Dear Clair,

I woke up today in a bliss... Josh - the pug - was happy, jumping up and down ready for our weekly adventure down at the park. I took a shower, ate this huge slice of the sweetest melon for breakfast, brushed my teeth and opened the door.

I was surprised to find Mark, my clever and ever growing grandson at my doorstep. He was wearing what seemed to be his pajamas, sitting there, all alone, sleeping with his head carefully placed on his backpack. I thought to myself: "why the fuck is Mark wearing this ugly shirt?", and then: "Why the fuck is Mark sleeping at my doorstep?".

I rushed Josh inside, and I have to tell you something... he wasn't happy. Then I woke Mark up. He asked me to come inside... I said ok, grabbed him some clean clothes and a towel and told him to take a shower before eating breakfast. I made him some pancakes and a tall glass of O.J. , just the way I always do when he sleeps here, since he was two.

Mark came out of the shower clean and with a nice shirt, he ate his breakfast and thanked me for it just like he does since he was two. I think the first words he ever said were "Thank You". And I guess this is something I should congratulate you for, well done! (patting your back).

Then I asked him to help me with the dishes, he did. He even washed them 'cause he knows how much I hate that part. When the kitchen was clean-ish, I called Josh and we went to the park. We were almost there when Mark was finally ready to tell me what happened. I guess he likes how I don't ask him what's wrong, I just wait for him to tell me if he wants to. And he wanted to.

Mark told me that he went home yesterday, after school, just to find his room in a huge mess. It seemed, in his own words: "like the world had exploded on top of my stuff", and I agree with him, that sounds bad. He continued to talk to me, explaining how he went down to the kitchen to ask you if you knew what happened, and how he found you sitting at the table with his tablet in one hand, smoking a cigarette and drinking some "yellow shit", as he described. Don't worry, I asked him politely not to say "shit" while we are outside. I know how muh you care for apparences.

I won't continue to describe what he said here 'cause I'm sure that, even if a ted bit inebriated, you still recall what happened. By that time we were already at the park and sat at that bench you liked, the one you carved your name on when you were 15, the one I paid a thousand bucks to the city so they wouldn't replace it with a new one when you were 22 (I bet you didn't know that). I let Josh play with the other dogs, and I continued to listen to the most horrific story my grandson ever told me.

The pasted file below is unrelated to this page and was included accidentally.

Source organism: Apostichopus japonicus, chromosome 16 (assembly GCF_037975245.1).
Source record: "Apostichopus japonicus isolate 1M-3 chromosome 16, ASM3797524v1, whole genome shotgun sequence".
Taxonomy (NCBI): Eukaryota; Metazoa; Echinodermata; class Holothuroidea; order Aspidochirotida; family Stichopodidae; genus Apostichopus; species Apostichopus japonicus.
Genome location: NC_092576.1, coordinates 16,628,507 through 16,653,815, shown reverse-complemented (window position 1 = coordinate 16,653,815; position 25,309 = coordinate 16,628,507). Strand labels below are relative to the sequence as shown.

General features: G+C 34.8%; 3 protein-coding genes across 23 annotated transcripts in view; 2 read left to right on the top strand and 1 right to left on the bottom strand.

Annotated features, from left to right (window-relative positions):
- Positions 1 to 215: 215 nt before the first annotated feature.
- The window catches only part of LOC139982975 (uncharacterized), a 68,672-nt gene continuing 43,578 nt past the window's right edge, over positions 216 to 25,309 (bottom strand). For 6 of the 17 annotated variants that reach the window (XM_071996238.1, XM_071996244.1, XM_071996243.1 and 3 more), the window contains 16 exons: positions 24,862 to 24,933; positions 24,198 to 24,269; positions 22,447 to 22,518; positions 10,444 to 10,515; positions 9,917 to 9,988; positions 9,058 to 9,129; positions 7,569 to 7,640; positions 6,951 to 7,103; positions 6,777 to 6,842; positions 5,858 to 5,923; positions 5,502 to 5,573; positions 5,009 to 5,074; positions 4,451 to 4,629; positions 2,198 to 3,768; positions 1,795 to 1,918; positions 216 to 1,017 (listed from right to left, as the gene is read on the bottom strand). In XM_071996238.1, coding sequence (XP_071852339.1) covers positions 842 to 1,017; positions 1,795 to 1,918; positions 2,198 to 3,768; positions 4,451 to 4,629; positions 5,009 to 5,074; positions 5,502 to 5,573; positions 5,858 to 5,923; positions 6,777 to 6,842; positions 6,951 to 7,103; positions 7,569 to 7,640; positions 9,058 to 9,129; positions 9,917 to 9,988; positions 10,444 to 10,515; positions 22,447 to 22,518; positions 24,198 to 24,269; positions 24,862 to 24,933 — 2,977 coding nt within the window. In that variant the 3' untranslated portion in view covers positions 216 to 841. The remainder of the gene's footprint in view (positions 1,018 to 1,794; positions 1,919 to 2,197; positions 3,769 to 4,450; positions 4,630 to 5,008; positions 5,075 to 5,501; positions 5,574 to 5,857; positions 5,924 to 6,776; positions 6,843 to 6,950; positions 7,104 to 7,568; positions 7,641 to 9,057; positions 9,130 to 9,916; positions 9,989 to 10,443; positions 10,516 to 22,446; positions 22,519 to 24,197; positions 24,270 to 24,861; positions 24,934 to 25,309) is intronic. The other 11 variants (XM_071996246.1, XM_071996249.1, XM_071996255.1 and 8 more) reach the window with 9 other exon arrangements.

So here we go Clarice (yeah, I used your name, now you should be worried). I thought I had raised you to be this understanding, selfless, competent and successful individual, and If someone asked me yesterday I'd tell this person that you were all of that plus an amazing daughter, a beautiful wife and a fascinating parent. I really thought that, so that's why I called you at the park, in front of mark, to ask you your version of the story. And I was bewildered when you confirmed everything.

When you hang up on me I thought you were completely crazy. But Mark told me you were like this since "he was old enough to understand", and that you "acted like the perfect person" in front of me because you "couldn't handle having to explain that things are not perfect for everyone". Guess what? I know that.

I am guilty of trying to make you believe that I was completely fine while you were growing up. I am guilty of not telling you that I hated going trick or treating on Halloween, of making you believe that the only thing I couldn't give you was a pony, even if getting you that new purse meant that I had to miss some payments of the car. I am guilty of not telling you that I didn't sell the car "because I preferred to walk to work everyday".

Yes honey, I am also guilty of not telling you that you hamster died, even if I had to replace him so you wouldn't cry. Guilty of not asking you to skip one or two birthdays so we could go on a family trip instead. Guilty of having you believe that I didn't like some of your boyfriends, or those weird clothes you wore in your teens.

The thing is Clarice, I thought that by doing all of that I was taking suffering out of your life. I knew I couldn't control some things, but I could prevent others, and by doing so... maybe, you would grow up to be better person. Apparently I am also guilty of not telling you that raising you was a horrible task at times, but one that I took pride on going through.

And now, here I am, writing an e-mail to tell you some of the things I couldn't before. All because you are not strong enough to do all of this things to my grandson, even though you are in a better position to do so. Mark is a wonderful kid, and he has always been one... and now I'm gonna do for him everything I did for you. I don't believe that finishing raising him will be a horrible task, I believe it will be one full of wonders, as raising you were for most of the time.

I believe I'll be as proud of him as I was of you until yesterday, and as I'll continue to be. I'll just have to cross some parts off of my description. So you go my child, go and be that competent and successful individual I raised you to be... just do it from afar, so Mark and I don't have to se you.

If you ever change, call me.

Love,

Dad

A note from the writer: This is fucking fiction, just so you know.